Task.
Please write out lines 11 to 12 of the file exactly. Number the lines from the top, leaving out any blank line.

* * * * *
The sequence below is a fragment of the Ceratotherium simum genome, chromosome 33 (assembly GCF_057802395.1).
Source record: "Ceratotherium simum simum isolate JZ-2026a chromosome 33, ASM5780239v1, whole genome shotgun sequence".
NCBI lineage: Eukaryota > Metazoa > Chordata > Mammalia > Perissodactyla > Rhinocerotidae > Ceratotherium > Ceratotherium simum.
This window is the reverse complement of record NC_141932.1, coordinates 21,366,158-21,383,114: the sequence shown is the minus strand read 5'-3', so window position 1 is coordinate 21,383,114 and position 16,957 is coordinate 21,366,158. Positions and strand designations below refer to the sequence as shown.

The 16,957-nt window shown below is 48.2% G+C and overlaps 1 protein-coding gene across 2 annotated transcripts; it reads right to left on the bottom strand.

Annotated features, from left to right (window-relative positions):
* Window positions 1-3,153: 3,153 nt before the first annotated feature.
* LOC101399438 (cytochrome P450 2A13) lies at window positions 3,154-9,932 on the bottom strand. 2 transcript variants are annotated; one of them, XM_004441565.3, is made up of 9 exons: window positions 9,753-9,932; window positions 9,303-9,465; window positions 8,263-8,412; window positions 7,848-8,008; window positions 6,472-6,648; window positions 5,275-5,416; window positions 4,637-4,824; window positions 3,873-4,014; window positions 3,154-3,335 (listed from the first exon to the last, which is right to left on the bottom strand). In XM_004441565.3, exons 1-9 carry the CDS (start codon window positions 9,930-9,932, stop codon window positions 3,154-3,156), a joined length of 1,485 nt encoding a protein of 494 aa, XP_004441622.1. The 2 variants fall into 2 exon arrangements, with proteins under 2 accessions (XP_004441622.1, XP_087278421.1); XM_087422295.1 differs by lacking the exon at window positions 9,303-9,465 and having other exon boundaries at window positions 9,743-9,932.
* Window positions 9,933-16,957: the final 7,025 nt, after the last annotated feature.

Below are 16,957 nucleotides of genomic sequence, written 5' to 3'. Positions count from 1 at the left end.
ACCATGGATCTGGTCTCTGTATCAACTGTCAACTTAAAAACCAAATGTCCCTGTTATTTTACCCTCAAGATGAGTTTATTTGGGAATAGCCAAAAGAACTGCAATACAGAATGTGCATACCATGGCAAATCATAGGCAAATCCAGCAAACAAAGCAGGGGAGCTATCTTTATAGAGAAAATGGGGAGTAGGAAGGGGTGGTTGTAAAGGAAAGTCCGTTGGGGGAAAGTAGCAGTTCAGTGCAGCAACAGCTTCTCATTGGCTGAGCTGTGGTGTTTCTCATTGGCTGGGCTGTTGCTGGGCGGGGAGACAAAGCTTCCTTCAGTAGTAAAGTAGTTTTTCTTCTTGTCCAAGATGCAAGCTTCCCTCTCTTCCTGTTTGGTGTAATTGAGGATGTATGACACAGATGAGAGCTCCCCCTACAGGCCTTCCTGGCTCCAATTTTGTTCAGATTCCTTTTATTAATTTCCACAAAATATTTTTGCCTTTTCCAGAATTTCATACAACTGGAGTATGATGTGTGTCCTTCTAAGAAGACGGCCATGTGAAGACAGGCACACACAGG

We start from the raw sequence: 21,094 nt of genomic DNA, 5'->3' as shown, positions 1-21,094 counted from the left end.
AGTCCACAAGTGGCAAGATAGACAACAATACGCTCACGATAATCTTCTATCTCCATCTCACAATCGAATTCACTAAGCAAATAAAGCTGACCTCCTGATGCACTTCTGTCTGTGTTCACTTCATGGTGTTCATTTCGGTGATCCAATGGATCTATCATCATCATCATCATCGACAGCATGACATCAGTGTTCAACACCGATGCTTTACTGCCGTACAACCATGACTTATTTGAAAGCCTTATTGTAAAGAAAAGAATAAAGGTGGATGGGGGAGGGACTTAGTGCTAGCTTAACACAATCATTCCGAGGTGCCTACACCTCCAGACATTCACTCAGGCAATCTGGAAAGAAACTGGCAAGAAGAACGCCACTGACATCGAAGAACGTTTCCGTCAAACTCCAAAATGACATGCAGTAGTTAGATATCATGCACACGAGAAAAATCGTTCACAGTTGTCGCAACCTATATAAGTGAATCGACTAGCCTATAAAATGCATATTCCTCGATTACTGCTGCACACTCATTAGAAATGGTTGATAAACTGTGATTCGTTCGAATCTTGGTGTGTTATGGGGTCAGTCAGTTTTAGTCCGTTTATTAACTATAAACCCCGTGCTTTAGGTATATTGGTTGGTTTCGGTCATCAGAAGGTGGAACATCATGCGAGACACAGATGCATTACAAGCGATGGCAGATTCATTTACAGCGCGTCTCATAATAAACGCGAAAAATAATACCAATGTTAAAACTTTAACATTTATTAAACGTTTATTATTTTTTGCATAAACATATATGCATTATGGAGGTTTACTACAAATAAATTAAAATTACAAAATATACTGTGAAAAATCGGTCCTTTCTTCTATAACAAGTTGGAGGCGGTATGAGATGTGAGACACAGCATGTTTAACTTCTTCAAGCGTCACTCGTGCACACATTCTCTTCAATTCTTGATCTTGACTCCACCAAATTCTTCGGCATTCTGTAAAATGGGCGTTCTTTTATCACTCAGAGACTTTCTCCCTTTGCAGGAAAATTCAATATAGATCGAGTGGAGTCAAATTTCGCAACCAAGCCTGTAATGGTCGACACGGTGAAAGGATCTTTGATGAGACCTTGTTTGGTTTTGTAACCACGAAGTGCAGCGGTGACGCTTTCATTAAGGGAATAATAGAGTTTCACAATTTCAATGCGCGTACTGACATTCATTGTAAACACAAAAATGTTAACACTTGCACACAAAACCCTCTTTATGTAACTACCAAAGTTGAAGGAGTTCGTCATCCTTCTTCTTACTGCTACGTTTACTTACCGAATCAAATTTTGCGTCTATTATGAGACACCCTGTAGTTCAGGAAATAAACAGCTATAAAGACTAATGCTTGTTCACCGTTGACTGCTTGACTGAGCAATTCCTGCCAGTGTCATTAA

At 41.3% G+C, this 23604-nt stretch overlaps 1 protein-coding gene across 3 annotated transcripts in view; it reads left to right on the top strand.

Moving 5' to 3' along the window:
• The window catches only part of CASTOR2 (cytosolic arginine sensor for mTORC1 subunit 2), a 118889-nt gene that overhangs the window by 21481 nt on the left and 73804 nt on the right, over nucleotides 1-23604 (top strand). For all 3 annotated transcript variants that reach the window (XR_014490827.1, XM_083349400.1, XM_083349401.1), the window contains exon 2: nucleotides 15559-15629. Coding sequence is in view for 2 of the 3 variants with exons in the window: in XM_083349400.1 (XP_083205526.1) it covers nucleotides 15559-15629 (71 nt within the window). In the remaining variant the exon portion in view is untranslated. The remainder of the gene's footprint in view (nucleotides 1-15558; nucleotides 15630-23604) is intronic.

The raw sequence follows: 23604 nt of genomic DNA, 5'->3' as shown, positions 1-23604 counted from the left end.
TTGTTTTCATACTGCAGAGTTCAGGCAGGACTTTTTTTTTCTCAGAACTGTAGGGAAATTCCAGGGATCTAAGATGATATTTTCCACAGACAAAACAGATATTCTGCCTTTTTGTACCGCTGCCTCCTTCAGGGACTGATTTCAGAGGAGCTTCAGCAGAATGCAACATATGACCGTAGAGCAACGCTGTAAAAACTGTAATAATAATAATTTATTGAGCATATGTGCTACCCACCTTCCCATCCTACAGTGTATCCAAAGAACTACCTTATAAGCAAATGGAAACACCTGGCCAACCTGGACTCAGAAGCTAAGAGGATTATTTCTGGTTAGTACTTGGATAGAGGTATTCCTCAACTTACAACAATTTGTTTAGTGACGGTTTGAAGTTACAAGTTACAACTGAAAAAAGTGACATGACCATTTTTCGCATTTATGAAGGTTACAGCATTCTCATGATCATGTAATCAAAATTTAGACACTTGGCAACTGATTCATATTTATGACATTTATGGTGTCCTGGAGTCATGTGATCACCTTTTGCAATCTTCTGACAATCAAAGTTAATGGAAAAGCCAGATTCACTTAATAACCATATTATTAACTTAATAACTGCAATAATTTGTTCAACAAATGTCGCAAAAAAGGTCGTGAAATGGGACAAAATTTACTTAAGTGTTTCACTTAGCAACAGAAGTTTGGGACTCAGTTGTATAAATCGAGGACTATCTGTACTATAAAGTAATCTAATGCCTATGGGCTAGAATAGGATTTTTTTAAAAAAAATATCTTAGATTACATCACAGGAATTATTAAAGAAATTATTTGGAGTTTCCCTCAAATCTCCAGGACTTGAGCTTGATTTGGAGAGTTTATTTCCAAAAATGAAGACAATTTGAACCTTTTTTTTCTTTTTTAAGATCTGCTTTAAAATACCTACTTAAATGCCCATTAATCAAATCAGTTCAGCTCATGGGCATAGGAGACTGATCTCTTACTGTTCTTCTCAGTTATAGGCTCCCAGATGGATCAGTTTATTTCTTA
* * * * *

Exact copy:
ACCATGGATCTGGTCTCTGTATCAACTGTCAACTTAAAAACCAAATGTCCCTGTTATTTTACCCTCAAGATGAGTTTATTTGGGAATAGCCAAAAGAACTGCAATACAGAATGTGCATACCATGGCAAATCATAGGCAAATCCAGCAAACAAAGCAGGGGAGCTATCTTTATAGAGAAAATGGGGAGTAGGAAGGGGTGGTTGTAAAGGAAAGTCCGTTGGGGGAAAGTAGCAGTTCAGTGCAGCAACAGCTTCTCATTGGCTGAGCTGTGGTGTTTCTCATTGGCTGGGCTGTTGCTGGGCGGGGAGACAAAGCTTCCTTCAGTAGTAAAGTAGTTTTTCTTCTTGTCCAAGATGCAAGCTTCCCTCTCTTCCTGTTTGGTGTAATTGAGGATGTATGACACAGATGAGAGCTCCCCCTACAGGCCTTCCTGGCTCCAATTTTGTTCAGATTCCTTTTATTAATTTCCACAAAATATTTTTGCCTTTTCCAGAATTTCATACAACTGGAGTATGATGTGTGTCCTTCTAAGAAGACGGCCATGTGAAGACAGGCACACACAGG

We start from the raw sequence: 21,094 nt of genomic DNA, 5'->3' as shown, positions 1-21,094 counted from the left end.